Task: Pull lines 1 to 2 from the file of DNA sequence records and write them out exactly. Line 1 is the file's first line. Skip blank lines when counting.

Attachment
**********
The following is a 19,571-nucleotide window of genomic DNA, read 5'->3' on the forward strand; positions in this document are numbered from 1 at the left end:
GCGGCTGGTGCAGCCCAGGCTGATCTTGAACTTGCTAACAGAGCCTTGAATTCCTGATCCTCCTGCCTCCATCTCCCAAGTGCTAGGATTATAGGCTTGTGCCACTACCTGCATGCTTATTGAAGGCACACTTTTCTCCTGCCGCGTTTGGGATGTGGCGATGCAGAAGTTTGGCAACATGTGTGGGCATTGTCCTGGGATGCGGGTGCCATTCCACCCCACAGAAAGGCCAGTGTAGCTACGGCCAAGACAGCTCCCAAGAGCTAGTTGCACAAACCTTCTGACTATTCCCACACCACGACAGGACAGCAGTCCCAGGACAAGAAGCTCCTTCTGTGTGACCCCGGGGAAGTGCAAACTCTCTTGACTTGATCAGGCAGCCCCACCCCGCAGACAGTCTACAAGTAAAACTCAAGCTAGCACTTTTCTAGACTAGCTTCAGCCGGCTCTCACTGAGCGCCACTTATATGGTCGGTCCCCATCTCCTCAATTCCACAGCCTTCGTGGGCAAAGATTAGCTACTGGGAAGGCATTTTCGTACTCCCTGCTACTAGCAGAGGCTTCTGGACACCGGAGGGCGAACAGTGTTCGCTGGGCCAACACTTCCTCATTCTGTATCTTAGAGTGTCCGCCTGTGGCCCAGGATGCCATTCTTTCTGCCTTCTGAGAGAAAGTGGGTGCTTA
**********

The following is a 19,571-nucleotide window of genomic DNA, read 5'->3' on the forward strand; positions in this document are numbered from 1 at the left end:
GCGGCTGGTGCAGCCCAGGCTGATCTTGAACTTGCTAACAGAGCCTTGAATTCCTGATCCTCCTGCCTCCATCTCCCAAGTGCTAGGATTATAGGCTTGTGCCACTACCTGCATGCTTATTGAAGGCACACTTTTCTCCTGCCGCGTTTGGGATGTGGCGATGCAGAAGTTTGGCAACATGTGTGGGCATTGTCCTGGGATGCGGGTGCCATTCCACCCCACAGAAAGGCCAGTGTAGCTACGGCCAAGACAGCTCCCAAGAGCTAGTTGCACAAACCTTCTGACTATTCCCACACCACGACAGGACAGCAGTCCCAGGACAAGAAGCTCCTTCTGTGTGACCCCGGGGAAGTGCAAACTCTCTTGACTTGATCAGGCAGCCCCACCCCGCAGACAGTCTACAAGTAAAACTCAAGCTAGCACTTTTCTAGACTAGCTTCAGCCGGCTCTCACTGAGCGCCACTTATATGGTCGGTCCCCATCTCCTCAATTCCACAGCCTTCGTGGGCAAAGATTAGCTACTGGGAAGGCATTTTCGTACTCCCTGCTACTAGCAGAGGCTTCTGGACACCGGAGGGCGAACAGTGTTCGCTGGGCCAACACTTCCTCATTCTGTATCTTAGAGTGTCCGCCTGTGGCCCAGGATGCCATTCTTTCTGCCTTCTGAGAGAAAGTGGGTGCTTA